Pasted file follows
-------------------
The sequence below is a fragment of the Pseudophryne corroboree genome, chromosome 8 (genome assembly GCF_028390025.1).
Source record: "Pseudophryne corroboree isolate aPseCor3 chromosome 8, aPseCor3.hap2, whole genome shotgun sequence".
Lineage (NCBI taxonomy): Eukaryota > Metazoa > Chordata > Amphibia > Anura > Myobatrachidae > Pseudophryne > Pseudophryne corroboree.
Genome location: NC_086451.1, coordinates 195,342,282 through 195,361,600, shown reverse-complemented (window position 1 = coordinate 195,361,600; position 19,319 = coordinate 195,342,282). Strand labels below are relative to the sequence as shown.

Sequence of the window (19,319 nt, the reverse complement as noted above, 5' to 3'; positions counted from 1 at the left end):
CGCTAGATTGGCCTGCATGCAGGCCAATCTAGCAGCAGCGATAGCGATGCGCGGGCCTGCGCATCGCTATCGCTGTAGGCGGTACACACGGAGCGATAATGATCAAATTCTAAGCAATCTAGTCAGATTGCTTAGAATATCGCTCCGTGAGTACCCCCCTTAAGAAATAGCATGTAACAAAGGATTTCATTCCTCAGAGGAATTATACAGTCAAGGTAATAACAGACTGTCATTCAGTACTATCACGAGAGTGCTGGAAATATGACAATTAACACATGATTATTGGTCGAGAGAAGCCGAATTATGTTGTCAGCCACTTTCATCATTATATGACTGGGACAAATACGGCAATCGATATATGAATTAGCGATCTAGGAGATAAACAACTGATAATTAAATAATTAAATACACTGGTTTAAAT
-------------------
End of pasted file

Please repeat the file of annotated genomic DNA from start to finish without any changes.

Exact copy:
The sequence below is a fragment of the Pseudophryne corroboree genome, chromosome 8 (genome assembly GCF_028390025.1).
Source record: "Pseudophryne corroboree isolate aPseCor3 chromosome 8, aPseCor3.hap2, whole genome shotgun sequence".
Lineage (NCBI taxonomy): Eukaryota > Metazoa > Chordata > Amphibia > Anura > Myobatrachidae > Pseudophryne > Pseudophryne corroboree.
Genome location: NC_086451.1, coordinates 195,342,282 through 195,361,600, shown reverse-complemented (window position 1 = coordinate 195,361,600; position 19,319 = coordinate 195,342,282). Strand labels below are relative to the sequence as shown.

Sequence of the window (19,319 nt, the reverse complement as noted above, 5' to 3'; positions counted from 1 at the left end):
CGCTAGATTGGCCTGCATGCAGGCCAATCTAGCAGCAGCGATAGCGATGCGCGGGCCTGCGCATCGCTATCGCTGTAGGCGGTACACACGGAGCGATAATGATCAAATTCTAAGCAATCTAGTCAGATTGCTTAGAATATCGCTCCGTGAGTACCCCCCTTAAGAAATAGCATGTAACAAAGGATTTCATTCCTCAGAGGAATTATACAGTCAAGGTAATAACAGACTGTCATTCAGTACTATCACGAGAGTGCTGGAAATATGACAATTAACACATGATTATTGGTCGAGAGAAGCCGAATTATGTTGTCAGCCACTTTCATCATTATATGACTGGGACAAATACGGCAATCGATATATGAATTAGCGATCTAGGAGATAAACAACTGATAATTAAATAATTAAATACACTGGTTTAAAT